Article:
Yes Sister, No Sister : My Life as a Trainee Nurse in 1950s Yorkshire, Paperback Book

Yes Sister, No Sister : My Life as a Trainee Nurse in 1950s Yorkshire Paperback

4 out of 5 (2 ratings)


'What is your name?' she asks, staring at me. 'Jennifer Ross.''Jennifer Ross, Sister. Well, Nurse Ross, you are dressed in the uniform of a nurse from the Leeds General Infirmary.

Such a uniform is not worn with a cardigan. Take it off at once.''Yes Sister.' I can feel my face turn red. A trainee nurse in the 1950s had a lot to bear. In Jennifer Craig's enchanting memoir, we meet these warm-hearted yet naive young girls as they get to grips with strict discipline, long hours and bodily fluids.

But we also see the camaraderie that develops in evening study sessions, sneaked trips to the cinema and mischievous escapades with the young trainee doctors.

The harsh conditions prove too much for some girls, but the opportunity to help her patients in their time of need is too much of a pull for Jenny.

As she commits to her vocation and knuckles down to her exams, she is determined that when she reaches the heights of Ward Sister herself she will not become the frightening matron that struck fear into her student heart ... Rich in period detail, and told with a good dose of Yorkshire humour, Yes Sister, No Sister is a life-affirming true story of a life long past.


  • Format: Paperback
  • Pages: 352 pages
  • Publisher: Ebury Publishing
  • Publication Date:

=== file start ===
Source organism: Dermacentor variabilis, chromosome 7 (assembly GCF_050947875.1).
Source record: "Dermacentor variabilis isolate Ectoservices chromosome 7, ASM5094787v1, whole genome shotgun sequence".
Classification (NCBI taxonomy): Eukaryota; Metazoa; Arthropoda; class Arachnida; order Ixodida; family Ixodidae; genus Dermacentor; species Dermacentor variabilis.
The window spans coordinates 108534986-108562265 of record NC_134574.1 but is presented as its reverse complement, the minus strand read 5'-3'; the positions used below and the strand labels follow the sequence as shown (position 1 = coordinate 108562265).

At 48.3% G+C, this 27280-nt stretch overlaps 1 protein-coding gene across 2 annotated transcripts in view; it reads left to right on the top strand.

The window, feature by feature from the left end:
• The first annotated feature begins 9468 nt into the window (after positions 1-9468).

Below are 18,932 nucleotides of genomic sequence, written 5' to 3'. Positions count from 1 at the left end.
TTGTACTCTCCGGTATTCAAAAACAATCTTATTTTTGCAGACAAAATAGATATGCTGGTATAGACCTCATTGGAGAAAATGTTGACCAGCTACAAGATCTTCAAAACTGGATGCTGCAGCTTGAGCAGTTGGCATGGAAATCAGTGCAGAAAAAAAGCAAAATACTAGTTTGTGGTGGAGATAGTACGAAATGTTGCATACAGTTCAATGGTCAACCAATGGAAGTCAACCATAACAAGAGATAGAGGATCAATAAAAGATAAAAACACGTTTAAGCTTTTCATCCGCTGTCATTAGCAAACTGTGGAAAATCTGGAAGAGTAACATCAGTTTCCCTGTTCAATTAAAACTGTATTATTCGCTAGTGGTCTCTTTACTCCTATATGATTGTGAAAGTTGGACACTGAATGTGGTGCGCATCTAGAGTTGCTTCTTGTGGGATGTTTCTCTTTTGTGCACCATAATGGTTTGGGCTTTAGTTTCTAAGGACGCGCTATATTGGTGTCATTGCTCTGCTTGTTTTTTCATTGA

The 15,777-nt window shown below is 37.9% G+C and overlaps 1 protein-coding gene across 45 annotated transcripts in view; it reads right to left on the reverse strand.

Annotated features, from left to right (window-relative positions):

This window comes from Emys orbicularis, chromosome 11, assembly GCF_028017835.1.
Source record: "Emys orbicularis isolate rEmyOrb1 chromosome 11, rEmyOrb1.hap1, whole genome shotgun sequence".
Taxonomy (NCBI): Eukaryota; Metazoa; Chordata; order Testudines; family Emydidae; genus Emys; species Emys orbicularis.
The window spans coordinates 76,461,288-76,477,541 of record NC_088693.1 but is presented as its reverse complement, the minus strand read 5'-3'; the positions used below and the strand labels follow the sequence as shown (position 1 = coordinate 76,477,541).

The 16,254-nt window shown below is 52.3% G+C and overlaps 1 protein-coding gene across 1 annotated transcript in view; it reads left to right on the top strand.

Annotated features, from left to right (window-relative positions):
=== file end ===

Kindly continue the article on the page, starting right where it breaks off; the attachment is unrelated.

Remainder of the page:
• Category: Memoirs
  • ISBN: 9780091937959

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Showing 1 - 2 of 2 reviews.

Review by

Ever since I read the Sue Barton: Nurse books as a girl, I’ve been interested in reading books about nursing, particularly in the ‘olden’ days when there were Sisters and Matrons and nurses wore caps. (I’m sure some of my nurse friends would be horrified with my thoughts). This book appeared on Kobo and I had to have it. It tells the story of Jennifer’s training as a nurse at the Leeds General Infirmary in the 1950s – the highs, the lows and the friends. This book is very funny in places (eg. climbing up a rope ladder after being locked out of the nurses’ home) and very sad in others (eg. death of a baby, a colleague being diagnosed with schizophrenia).It also highlights the differences in nursing today and back then – in Jennifer’s days, nurses did some of the cooking for the patients, cleaned the ward (including dusting) and were expected to be subservient to the ward sister and Matron. These days, nurses don’t cook generally (that’s why there’s kitchen staff) or clean (orderlies and cleaners are employed) and everyone’s pretty much on first name terms. I’m not a nurse, but being called ‘Sister’ in my hospital is a term that you’re one of the gang, rather than a sign of authority.It was interesting to read that about 30% of the other students Jennifer (or Jenny) started with actually completed the course. Nursing seems like hard work – long day shifts, split shifts, night shifts – and then study as well. There was bullying of nurses and restrictions on dress, code of conduct etc. It was heartening though to read about the strong friendships made during her time at LGI.Easy to read and well written, this is a good read for an insight into those times. Although it wraps up rather quickly and abruptly, it is still an interesting one.

Review by

Excellent memoir. Takes her from first day as a trainee up to her experience as a ward Sister. She then emigrates to Canada. 2010. Most of her training and work experience take place at Leeds General Infirmary.